Kruger’s statement, Art is as heavy as sorrow, as light as a breeze, as bright as an idea.. emphasized the fluid nature of art, stressing that art remains a crucial and indispensable part of a successful educational system.
Arts education is critical for helping students develop creativity, critical thinking, and problem-solving abilities. In a district with nearly 80 percent of our student population living in poverty, in the heart of the world’s creative capital, it is our imperative to ensure our public school students have the resources they need to prepare them for college and their careers.
A bus wrap titled “School Bus” by Barbara Kruger was featured during the first four-month-long displays of the campaign.
Officials were hoping that the program would “draw attention, and contributions, to the district’s arts programs, which have been slashed as state funding declined during the recessions.6”
Several billboard companies donated around $4 million in space on a billboard, Metro buses, bus shelters and other outdoor venues to support the program that also featured a yellow bus wrap by fellow artist John Baldessari. School Bus also referenced the bus wrap Kruger created in 1997 for New York City’s Public Art Fund.
Cologne, Germany, 2013
For the Cologne project, Kruger designed the bus as an independent work of art, parallel to her large installation as part of the new presentation of the collection of the Museum Ludwig “Not Yet Titled”. It was the first time that a large work by Kruger was installed there for the first time in almost two decades.
Some of the questions emblazoned on the bus included: “Is there a life without pain?”, “Who are you?”, “Where are you going?”, “Who do you hate?” and “What makes you happy?”.
Kruger designed the bus to encourage its passengers to think about God, the world, and even dancing bears. Additionally, Kruger also has questions such as “Are there animals in heaven?” or “Who greets the longest?” in striking, advertising-like letters glued on the bus.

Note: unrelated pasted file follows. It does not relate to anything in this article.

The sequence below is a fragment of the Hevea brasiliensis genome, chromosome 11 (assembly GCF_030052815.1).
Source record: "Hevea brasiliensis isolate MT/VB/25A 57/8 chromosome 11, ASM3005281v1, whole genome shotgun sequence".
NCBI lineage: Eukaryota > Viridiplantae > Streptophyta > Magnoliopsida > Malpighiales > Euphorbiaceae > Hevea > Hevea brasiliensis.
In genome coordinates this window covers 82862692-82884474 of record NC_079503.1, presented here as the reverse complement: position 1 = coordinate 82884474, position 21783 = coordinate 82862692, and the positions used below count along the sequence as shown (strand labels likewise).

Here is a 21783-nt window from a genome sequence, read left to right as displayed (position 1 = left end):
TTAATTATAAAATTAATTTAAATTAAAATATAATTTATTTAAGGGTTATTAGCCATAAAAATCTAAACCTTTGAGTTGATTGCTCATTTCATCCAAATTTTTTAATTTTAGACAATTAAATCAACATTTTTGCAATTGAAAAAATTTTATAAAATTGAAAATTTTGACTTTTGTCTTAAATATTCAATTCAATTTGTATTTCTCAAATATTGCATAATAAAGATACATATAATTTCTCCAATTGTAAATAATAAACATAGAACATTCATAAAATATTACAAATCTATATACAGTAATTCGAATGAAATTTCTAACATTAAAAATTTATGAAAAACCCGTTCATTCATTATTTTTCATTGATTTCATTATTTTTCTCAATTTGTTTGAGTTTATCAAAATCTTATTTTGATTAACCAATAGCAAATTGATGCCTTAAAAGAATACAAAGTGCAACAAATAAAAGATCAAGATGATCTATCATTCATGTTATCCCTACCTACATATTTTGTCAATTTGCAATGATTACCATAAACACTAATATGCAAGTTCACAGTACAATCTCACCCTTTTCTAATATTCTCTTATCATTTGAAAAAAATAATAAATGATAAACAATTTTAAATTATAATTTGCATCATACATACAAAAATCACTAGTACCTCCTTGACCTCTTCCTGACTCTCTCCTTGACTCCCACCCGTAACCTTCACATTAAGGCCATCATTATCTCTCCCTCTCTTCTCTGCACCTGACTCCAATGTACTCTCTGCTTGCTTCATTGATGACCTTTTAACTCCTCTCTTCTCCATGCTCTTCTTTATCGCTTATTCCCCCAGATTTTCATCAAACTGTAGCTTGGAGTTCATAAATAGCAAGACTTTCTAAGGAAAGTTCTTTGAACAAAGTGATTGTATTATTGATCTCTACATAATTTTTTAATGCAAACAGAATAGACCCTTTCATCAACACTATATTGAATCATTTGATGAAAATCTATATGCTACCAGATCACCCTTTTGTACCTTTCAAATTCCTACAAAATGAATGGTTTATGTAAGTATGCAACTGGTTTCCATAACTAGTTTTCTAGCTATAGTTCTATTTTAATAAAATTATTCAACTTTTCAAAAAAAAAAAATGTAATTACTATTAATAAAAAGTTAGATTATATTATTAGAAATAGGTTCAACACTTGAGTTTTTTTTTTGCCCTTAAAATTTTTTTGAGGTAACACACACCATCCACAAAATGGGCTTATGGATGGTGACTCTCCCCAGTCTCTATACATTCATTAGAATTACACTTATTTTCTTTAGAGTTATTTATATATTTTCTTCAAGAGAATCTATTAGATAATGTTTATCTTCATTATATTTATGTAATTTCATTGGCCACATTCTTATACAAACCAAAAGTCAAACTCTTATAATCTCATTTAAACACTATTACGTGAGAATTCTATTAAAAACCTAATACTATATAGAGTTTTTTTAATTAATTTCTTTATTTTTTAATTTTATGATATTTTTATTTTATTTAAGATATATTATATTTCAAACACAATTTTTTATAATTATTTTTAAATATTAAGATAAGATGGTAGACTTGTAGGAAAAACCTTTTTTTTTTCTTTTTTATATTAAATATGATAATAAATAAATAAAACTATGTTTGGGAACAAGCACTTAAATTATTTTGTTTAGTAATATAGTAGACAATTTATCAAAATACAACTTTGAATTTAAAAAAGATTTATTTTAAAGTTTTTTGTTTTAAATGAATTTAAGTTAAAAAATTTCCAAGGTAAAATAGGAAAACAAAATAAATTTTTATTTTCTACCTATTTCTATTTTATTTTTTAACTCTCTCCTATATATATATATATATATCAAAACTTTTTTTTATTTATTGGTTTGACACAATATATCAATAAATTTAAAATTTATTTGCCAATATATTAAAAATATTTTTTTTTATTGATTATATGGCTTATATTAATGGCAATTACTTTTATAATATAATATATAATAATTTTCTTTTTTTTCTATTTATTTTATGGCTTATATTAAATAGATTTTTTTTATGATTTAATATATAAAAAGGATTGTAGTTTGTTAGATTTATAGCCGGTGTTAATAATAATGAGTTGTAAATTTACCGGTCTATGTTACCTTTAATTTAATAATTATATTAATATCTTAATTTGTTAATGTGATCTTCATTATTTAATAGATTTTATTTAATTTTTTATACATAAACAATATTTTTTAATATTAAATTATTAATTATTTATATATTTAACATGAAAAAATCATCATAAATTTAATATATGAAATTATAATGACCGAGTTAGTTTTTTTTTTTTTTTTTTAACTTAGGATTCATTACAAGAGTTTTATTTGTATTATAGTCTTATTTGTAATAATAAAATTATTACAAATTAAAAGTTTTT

The central theme of this project was the use and abuse of power in politics as well as in the media and advertising. The texts were formulated and designed in large red, black, and white letters by Kruger at the invitation of the Museum Ludwig and the KVB, the Kölner Verkehrs-Betriebe (KVB).
A special bus trip led through the city on the Rhine on various routes – and perhaps shook a philosopher awake in one or the other passenger and passer-by. Anyone who wished to take the ride could since it was a regular KVB bus ride.
Performa Biennal, New York, 2017
In 2017, the Performa Biennal took over New York City. As part of its commissions, Kruger wrapped a yellow school bus in more red, black, and white banners, which roamed the streets as a mobile site for community outreach.
A vinyl label wrapped around the bus, making it look like a slightly confused mobile indoctrination center. “Know Nothing, Believe Anything, Forget Everything” loomed above a feverish riff on different types of war – Cold War, Race War, Limited War, and Anti-War, among others.
The side of the bus was more Orwellian: “Up Is Down, Right Is Wrong, Nasty Is Nice”, while the emergency exit on the back was flanked by a bit of tween slang – “OMG, TMI”.
Something to really think about is what makes us who we are in the world that we live in. And how culture constructs and contains us.